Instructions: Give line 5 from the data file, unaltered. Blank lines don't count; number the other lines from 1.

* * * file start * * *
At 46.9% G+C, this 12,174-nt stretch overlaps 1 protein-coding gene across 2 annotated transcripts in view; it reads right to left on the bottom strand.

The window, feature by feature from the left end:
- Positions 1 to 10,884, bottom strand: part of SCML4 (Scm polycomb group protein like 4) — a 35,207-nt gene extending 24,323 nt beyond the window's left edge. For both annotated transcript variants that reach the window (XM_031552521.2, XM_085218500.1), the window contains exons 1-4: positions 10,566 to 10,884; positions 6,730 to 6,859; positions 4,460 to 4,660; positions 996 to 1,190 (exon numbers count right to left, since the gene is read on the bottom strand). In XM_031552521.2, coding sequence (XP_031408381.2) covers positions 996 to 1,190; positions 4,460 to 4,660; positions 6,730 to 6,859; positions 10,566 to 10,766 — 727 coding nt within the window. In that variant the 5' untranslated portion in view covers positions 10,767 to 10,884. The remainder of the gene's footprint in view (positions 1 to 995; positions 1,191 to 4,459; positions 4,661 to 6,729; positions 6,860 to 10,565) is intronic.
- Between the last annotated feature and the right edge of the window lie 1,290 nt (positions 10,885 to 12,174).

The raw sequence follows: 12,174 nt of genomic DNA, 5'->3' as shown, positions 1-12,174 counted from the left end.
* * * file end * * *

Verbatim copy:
The raw sequence follows: 12,174 nt of genomic DNA, 5'->3' as shown, positions 1-12,174 counted from the left end.